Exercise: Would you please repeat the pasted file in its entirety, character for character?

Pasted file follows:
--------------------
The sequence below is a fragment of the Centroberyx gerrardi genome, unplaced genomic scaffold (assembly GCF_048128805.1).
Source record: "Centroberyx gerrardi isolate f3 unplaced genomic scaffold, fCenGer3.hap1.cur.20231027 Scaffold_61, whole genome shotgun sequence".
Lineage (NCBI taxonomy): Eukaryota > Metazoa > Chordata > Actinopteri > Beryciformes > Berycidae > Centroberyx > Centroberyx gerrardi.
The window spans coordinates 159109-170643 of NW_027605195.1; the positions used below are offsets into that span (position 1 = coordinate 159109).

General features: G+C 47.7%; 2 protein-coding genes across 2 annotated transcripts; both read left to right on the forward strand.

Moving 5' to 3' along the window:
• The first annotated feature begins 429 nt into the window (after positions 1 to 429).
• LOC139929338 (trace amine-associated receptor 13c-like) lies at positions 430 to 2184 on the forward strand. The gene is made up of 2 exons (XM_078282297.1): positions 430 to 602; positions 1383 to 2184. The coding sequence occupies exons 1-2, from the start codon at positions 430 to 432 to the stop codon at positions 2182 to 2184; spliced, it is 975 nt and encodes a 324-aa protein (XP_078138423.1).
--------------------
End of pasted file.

The sequence below is a fragment of the Centroberyx gerrardi genome, unplaced genomic scaffold (assembly GCF_048128805.1).
Source record: "Centroberyx gerrardi isolate f3 unplaced genomic scaffold, fCenGer3.hap1.cur.20231027 Scaffold_61, whole genome shotgun sequence".
Lineage (NCBI taxonomy): Eukaryota > Metazoa > Chordata > Actinopteri > Beryciformes > Berycidae > Centroberyx > Centroberyx gerrardi.
The window spans coordinates 159109-170643 of NW_027605195.1; the positions used below are offsets into that span (position 1 = coordinate 159109).

General features: G+C 47.7%; 2 protein-coding genes across 2 annotated transcripts; both read left to right on the forward strand.

Moving 5' to 3' along the window:
• The first annotated feature begins 429 nt into the window (after positions 1 to 429).
• LOC139929338 (trace amine-associated receptor 13c-like) lies at positions 430 to 2184 on the forward strand. The gene is made up of 2 exons (XM_078282297.1): positions 430 to 602; positions 1383 to 2184. The coding sequence occupies exons 1-2, from the start codon at positions 430 to 432 to the stop codon at positions 2182 to 2184; spliced, it is 975 nt and encodes a 324-aa protein (XP_078138423.1).